Published: January 4, 2011
Several years ago, when Dr Martin Eidelberg brought to light the role played by Clara Driscoll and the “Tiffany Girls” in the Louis Comfort Tiffany studios, it exposed an unknown chapter in the design impresario’s history. Eidelberg’s new research on Tiffany Favrile pottery yields yet another layer of insight into one of America’s great decorative arts stories.
In the recently published book, Tiffany Favrile Pottery and the Quest for Beauty, Eidelberg sets straight mistakes and misconceptions that have accompanied the modern understanding of Tiffany ceramics. The book is revealing across the board, categorizing and listing, for the first time, the shapes and glazes of more than 400 forms, as well as hallmarks and their meanings. An associated exhibition featuring 60 rare examples culled from private collections is currently on view at the Manhattan gallery Lillian Nassau, LLC.
According to the scholar, “‘Tiffany vase’ has been generically used to describe iridescent glass made at the turn of the century.” It was one of these so-called Tiffany vases Eidelberg saw as a child that inspired his 60-year-long interest in the subject. A few years and exhibitions later, Eidelberg came under the tutelage of Lillian Nassau, founder of Lillian Nassau, LLC, and one of the first dealers of Tiffany glass. In 2007, he collaborated with Arlie Sulka, the current owner of Lillian Nassau, LLC, to publish Tiffany Favrile Glass and the Quest of Beauty .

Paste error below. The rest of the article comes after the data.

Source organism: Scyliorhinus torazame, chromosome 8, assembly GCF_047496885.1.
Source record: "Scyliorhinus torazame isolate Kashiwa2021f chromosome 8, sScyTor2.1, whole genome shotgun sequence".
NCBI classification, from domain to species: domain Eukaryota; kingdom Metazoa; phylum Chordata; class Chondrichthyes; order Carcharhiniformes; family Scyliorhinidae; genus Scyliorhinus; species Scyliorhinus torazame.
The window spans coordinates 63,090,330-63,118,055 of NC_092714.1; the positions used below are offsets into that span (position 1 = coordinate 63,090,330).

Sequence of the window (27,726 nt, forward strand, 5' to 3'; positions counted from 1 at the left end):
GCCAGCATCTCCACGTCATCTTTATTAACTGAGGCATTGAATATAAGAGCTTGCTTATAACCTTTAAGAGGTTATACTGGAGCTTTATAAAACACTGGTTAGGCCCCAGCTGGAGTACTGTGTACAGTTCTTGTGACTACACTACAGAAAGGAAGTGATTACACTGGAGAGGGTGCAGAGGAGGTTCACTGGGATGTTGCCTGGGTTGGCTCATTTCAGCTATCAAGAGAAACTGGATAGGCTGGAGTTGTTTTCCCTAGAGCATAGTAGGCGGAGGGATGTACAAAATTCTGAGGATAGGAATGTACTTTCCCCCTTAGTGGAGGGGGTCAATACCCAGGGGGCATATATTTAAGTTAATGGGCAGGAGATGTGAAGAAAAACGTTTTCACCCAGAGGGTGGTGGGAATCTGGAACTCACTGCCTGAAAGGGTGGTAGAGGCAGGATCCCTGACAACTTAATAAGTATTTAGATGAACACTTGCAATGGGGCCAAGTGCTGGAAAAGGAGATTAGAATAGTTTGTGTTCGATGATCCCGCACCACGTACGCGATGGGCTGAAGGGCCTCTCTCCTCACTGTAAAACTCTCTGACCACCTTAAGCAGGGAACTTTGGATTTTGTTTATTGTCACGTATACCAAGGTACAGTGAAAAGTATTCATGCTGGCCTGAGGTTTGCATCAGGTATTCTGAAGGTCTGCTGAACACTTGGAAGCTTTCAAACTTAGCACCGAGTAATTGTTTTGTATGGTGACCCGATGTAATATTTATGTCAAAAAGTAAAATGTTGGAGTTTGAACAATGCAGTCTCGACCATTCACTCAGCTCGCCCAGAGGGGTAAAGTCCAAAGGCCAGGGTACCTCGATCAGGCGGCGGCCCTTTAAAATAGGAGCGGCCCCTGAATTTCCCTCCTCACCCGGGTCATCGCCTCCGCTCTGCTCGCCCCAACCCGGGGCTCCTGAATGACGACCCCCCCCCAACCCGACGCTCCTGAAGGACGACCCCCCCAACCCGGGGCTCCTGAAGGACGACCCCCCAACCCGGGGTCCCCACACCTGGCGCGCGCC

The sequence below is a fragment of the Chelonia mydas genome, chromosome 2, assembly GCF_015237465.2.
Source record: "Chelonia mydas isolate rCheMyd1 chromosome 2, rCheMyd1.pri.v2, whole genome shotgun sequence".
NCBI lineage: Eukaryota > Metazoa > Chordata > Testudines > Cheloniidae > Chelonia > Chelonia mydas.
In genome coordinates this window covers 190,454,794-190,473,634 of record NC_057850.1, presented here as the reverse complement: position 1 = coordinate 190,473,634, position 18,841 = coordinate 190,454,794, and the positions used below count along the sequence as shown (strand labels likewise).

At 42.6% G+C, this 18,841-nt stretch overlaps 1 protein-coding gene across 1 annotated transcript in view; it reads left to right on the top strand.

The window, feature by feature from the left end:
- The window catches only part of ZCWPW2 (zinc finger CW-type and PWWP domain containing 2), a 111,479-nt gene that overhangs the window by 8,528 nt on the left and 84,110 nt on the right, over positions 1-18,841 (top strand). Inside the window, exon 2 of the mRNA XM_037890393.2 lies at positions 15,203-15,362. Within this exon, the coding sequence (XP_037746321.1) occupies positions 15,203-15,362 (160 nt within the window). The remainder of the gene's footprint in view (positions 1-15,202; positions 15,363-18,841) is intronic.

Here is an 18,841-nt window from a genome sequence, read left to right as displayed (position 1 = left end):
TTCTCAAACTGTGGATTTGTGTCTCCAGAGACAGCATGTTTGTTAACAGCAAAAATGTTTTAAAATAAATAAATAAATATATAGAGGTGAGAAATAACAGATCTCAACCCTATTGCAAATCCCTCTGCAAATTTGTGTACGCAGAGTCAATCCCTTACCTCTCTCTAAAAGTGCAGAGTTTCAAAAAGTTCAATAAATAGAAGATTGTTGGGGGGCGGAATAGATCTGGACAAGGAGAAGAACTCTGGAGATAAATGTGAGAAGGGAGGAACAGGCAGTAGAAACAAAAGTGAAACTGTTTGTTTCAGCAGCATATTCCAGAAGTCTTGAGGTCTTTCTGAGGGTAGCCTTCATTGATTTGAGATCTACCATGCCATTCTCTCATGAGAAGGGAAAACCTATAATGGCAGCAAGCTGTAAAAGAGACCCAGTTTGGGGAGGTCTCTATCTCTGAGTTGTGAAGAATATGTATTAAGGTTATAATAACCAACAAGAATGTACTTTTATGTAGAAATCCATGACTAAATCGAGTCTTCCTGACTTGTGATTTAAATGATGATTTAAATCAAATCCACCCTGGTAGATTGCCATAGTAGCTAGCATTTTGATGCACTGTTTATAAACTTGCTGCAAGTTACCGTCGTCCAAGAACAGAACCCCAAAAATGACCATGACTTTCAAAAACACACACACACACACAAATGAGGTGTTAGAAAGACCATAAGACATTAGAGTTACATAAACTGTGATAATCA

The second project in that continued collaboration has resulted in the more recently published tome.
The pottery, which many scholars mythologized as having been hand-thrown on the wheel by Tiffany himself, stimulated a rethinking of the issues and entirely new research.
Luckily, in the 1960s Eidelberg had been able to interview 95-year-old Julia Munson, who had worked in Tiffany’s enamel department and remembered some of the people in the pottery. Ultimately, Eidelberg’s inquiries took him to Philadelphia, Corning, N.Y., St Louis, Japan and Denmark. A century’s worth of closely guarded secrets were culled from scattered notes, business records and formula books.
Eidelberg explained, “In the 1960s and 1970s, most of the Tiffany scholarship was a dreary repetition of a few known facts. In the last ten to 15 years, new archival material has come up. First, all material saved by Leslie Nash, son of Arthur J. Nash, Tiffany’s head chemist and manager, was bought by a Japanese collector and went to Japan. A few years ago, letters written almost every week for almost ten years by Clara Driscoll came to light. The final break was finding and reading the memoir written by Edith Wilhelmine Lautrup, the first manager of the pottery, who later returned to her native Denmark.”